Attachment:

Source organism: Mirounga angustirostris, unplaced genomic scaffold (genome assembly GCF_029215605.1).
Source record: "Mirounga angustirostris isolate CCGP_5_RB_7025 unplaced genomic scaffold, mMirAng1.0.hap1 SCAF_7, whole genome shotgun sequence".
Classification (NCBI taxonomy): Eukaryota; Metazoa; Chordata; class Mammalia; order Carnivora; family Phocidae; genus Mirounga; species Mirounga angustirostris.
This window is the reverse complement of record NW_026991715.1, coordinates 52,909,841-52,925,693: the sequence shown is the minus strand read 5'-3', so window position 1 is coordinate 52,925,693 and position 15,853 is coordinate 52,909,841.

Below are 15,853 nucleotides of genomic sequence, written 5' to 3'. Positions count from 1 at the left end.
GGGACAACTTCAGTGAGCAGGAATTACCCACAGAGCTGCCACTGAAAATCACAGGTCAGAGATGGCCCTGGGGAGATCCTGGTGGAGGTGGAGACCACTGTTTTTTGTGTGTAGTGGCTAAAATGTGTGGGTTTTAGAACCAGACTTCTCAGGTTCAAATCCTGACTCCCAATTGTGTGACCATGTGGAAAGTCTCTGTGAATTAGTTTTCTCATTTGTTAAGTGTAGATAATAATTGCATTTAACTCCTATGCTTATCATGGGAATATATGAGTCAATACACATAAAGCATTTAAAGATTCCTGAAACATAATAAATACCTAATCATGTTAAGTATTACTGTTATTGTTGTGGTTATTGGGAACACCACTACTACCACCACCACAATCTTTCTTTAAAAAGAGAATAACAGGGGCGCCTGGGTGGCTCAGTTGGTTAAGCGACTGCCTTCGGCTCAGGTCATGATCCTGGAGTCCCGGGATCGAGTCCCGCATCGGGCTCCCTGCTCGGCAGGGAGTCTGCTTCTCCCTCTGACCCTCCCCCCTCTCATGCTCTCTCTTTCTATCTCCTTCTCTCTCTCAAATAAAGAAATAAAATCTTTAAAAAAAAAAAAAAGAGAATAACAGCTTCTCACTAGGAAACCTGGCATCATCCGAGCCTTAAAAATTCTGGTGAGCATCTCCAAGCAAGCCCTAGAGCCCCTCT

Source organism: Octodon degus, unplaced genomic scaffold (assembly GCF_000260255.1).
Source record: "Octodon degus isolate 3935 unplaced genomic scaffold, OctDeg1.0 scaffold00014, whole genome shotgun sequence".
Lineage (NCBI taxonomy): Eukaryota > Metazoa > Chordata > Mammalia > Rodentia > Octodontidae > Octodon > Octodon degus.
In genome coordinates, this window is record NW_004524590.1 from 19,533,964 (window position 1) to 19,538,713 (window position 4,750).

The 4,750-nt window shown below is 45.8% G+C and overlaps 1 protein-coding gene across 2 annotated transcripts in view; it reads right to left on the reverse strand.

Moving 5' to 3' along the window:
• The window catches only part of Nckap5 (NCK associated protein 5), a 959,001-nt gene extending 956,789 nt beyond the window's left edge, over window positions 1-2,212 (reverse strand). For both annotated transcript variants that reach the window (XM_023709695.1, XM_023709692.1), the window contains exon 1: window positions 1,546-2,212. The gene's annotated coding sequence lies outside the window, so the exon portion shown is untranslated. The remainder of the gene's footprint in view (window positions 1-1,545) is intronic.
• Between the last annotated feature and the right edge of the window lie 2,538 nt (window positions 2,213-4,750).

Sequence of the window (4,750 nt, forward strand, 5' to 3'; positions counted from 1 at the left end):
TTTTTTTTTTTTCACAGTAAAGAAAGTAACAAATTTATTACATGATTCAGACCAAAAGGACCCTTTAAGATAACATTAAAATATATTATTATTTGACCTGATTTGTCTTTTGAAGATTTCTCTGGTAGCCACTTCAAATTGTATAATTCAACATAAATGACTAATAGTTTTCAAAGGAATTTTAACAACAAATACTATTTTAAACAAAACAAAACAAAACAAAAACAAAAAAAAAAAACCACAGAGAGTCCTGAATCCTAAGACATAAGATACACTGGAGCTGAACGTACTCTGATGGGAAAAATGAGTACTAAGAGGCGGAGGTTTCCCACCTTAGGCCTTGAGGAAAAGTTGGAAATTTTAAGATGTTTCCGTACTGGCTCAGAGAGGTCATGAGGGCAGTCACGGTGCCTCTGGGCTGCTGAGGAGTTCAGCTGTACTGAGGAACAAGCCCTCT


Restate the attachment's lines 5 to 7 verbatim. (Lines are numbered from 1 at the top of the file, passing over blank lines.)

Below are 15,853 nucleotides of genomic sequence, written 5' to 3'. Positions count from 1 at the left end.
GGGACAACTTCAGTGAGCAGGAATTACCCACAGAGCTGCCACTGAAAATCACAGGTCAGAGATGGCCCTGGGGAGATCCTGGTGGAGGTGGAGACCACTGTTTTTTGTGTGTAGTGGCTAAAATGTGTGGGTTTTAGAACCAGACTTCTCAGGTTCAAATCCTGACTCCCAATTGTGTGACCATGTGGAAAGTCTCTGTGAATTAGTTTTCTCATTTGTTAAGTGTAGATAATAATTGCATTTAACTCCTATGCTTATCATGGGAATATATGAGTCAATACACATAAAGCATTTAAAGATTCCTGAAACATAATAAATACCTAATCATGTTAAGTATTACTGTTATTGTTGTGGTTATTGGGAACACCACTACTACCACCACCACAATCTTTCTTTAAAAAGAGAATAACAGGGGCGCCTGGGTGGCTCAGTTGGTTAAGCGACTGCCTTCGGCTCAGGTCATGATCCTGGAGTCCCGGGATCGAGTCCCGCATCGGGCTCCCTGCTCGGCAGGGAGTCTGCTTCTCCCTCTGACCCTCCCCCCTCTCATGCTCTCTCTTTCTATCTCCTTCTCTCTCTCAAATAAAGAAATAAAATCTTTAAAAAAAAAAAAAAGAGAATAACAGCTTCTCACTAGGAAACCTGGCATCATCCGAGCCTTAAAAATTCTGGTGAGCATCTCCAAGCAAGCCCTAGAGCCCCTCT

Source organism: Octodon degus, unplaced genomic scaffold (assembly GCF_000260255.1).